The European Union has extended its sanctions against Zimbabwe raising concern over the country’s multifaceted and prolonged crisis that it says has deepened further.
The recall of the EU council Conclusions of February 17 last year includes an arms embargo and freezing targeted assets against the Zimbabwe Defence Industries.
In a Declaration by the High Representative on behalf of the European Union on Friday, the EU expressed concern at the lack of substantial reforms in Zimbabwe saying this has led to continued deterioration of the humanitarian, economic and social situation.
The EU also said violations of human rights and limitations on the democratic space were also persisting in Zimbabwe while expressing concerns over arrests and prosecutions of journalists, opposition actors and individuals expressing dissenting views including “the use by high-level officials of speech that could be interpreted as incitement to violence.”
“The Government of Zimbabwe has committed to adhere fully to its constitutional and international human rights obligations which imply respecting human rights and fundamental freedoms, including addressing impunity.
“Perpetrators of human rights violations and abuses should swiftly be brought to justice and the recommendations of the Motlanthe Commission of Inquiry should be implemented as a matter of priority and urgency.
“In light of its continuing concerns, the EU has reviewed its restrictive measures, recalling their purpose to encourage a demonstrable, genuine and long-term commitment by the Zimbabwean authorities to respect and uphold human rights and the rule of law.
“The EU has decided to renew its arms embargo and to maintain a targeted assets freeze against one company, Zimbabwe Defence Industries, taking into account the situation in Zimbabwe, including the continuing need to investigate the role of security force actors in human rights abuses.”
The Union said it will continue to closely follow developments in Zimbabwe, with a particular attention to the human rights situation, and recalls its readiness to review and adapt the whole range of its policies accordingly.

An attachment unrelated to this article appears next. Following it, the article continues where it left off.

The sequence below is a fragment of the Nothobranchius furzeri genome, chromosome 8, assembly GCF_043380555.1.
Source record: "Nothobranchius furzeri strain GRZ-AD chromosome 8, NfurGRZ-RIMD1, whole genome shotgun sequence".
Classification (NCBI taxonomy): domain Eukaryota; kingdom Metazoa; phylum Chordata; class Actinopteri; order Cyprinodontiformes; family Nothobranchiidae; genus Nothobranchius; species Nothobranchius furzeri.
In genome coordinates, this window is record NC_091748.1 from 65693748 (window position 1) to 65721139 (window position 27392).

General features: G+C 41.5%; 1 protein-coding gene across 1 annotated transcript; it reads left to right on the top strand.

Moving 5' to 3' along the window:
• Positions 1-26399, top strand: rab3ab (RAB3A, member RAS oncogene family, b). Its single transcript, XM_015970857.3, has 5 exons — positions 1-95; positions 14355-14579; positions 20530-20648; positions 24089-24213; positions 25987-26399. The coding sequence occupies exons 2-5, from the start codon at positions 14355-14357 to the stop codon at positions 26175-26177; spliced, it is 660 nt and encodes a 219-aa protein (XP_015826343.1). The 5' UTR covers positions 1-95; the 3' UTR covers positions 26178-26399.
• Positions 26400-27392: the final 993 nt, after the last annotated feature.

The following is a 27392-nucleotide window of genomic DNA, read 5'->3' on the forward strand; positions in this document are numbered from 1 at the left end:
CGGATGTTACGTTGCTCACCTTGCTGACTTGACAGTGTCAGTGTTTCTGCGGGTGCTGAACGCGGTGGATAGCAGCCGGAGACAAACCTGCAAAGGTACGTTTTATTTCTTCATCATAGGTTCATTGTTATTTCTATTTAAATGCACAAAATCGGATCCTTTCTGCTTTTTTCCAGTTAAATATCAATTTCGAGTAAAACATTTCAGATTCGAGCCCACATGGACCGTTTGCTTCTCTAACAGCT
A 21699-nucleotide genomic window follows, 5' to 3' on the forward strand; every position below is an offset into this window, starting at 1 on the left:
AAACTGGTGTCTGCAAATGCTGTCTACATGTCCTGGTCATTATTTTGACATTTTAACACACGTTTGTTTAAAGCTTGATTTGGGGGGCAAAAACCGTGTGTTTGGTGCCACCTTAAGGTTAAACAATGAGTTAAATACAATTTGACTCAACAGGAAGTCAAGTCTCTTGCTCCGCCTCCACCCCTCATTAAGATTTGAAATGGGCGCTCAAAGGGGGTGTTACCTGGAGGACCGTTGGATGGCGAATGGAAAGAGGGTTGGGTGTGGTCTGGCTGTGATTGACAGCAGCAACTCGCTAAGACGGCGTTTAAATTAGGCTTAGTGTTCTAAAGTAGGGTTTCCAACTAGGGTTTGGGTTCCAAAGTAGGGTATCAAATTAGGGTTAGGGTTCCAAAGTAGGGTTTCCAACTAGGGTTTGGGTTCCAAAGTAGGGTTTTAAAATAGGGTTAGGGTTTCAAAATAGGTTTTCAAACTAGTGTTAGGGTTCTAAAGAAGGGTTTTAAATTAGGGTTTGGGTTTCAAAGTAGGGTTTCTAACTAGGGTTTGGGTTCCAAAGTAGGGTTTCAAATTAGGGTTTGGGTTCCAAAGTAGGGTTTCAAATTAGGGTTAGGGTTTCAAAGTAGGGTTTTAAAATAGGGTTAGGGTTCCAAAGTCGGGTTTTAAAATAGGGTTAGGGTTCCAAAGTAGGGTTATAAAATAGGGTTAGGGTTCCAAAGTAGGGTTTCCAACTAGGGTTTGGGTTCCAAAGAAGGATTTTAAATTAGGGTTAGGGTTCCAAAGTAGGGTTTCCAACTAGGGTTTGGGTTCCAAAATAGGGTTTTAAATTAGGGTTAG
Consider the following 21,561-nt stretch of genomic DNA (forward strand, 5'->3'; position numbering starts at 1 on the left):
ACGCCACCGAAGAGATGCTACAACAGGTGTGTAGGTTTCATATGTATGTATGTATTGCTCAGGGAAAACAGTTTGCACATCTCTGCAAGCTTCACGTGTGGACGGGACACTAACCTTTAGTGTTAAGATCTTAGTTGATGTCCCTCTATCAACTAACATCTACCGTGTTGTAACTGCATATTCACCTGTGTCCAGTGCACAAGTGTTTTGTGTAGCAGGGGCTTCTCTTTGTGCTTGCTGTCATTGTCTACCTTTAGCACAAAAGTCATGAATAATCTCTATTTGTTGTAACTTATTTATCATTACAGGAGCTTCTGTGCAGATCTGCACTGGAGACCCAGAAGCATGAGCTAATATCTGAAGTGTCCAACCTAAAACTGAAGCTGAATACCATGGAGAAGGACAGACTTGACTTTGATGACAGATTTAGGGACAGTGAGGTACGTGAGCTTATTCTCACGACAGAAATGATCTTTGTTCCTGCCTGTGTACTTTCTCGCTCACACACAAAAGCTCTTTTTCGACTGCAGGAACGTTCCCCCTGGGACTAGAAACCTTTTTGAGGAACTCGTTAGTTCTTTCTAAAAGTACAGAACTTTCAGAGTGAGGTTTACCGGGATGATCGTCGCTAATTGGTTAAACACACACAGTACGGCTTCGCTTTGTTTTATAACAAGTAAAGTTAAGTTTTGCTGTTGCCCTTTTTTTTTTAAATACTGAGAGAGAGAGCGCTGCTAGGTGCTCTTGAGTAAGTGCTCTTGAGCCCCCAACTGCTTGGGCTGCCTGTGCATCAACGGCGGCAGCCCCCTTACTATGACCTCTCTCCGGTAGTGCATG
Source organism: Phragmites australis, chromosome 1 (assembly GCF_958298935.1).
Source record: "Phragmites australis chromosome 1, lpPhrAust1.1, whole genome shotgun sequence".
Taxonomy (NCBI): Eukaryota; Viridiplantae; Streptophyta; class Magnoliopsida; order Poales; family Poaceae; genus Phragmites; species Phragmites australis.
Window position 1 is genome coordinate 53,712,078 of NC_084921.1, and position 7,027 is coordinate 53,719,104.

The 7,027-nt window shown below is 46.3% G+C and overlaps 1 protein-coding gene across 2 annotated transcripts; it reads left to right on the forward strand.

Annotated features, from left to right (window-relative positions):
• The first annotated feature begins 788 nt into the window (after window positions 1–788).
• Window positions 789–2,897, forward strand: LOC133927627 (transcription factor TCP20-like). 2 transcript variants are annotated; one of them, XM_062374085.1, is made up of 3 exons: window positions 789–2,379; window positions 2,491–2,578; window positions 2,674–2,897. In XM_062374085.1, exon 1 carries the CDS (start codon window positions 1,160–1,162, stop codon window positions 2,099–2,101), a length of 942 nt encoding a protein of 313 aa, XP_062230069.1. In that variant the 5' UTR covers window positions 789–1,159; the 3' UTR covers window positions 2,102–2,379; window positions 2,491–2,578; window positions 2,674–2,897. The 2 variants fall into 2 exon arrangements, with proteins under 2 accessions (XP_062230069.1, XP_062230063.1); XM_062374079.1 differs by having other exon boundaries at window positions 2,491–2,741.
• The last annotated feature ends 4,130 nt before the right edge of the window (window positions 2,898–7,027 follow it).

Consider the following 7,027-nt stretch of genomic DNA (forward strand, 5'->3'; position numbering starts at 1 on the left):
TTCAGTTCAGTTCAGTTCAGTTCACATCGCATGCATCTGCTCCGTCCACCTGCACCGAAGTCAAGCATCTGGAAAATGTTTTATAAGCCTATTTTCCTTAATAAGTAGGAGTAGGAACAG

It, however, argued that he sanctions do not affect the people of Zimbabwe, its economy, foreign direct investment, or trade while government continues to benefit from duty free and quota free access of its exports to the EU.
Negotiations to deepen the Eastern and Southern Africa (ESA) Economic Partnership Agreement (EPA) are also ongoing, the EU said.
“Accelerated political and economic reforms, respect for human rights, boosting trust in the rule of law and tackling corruption would contribute significantly to investor confidence, build a steady business climate and facilitate Zimbabwe in taking full advantage of the opportunities the EPA provides,” the EU said.
The bloc also reiterated its readiness to support credible and sustainable economic and political reforms, based on tangible commitments made by the Government of Zimbabwe.
“The EU regards electoral reform as an important element to strengthen democracy in Zimbabwe and is ready to continue its support in this field in line with the recommendations made by the 2018 EU Electoral Observation Mission.
“The EU will continue to support the people of Zimbabwe, having provided over the last 7 years more than €366 million for the development of the country and €68 million of humanitarian assistance, including dedicated assistance in the fight against the COVID-19 pandemic.”
The Union also said the upcoming Political Dialogue with Zimbabwe would provide an opportunity for exchanging views and deepening mutual understanding as well as looking for constructive cooperation.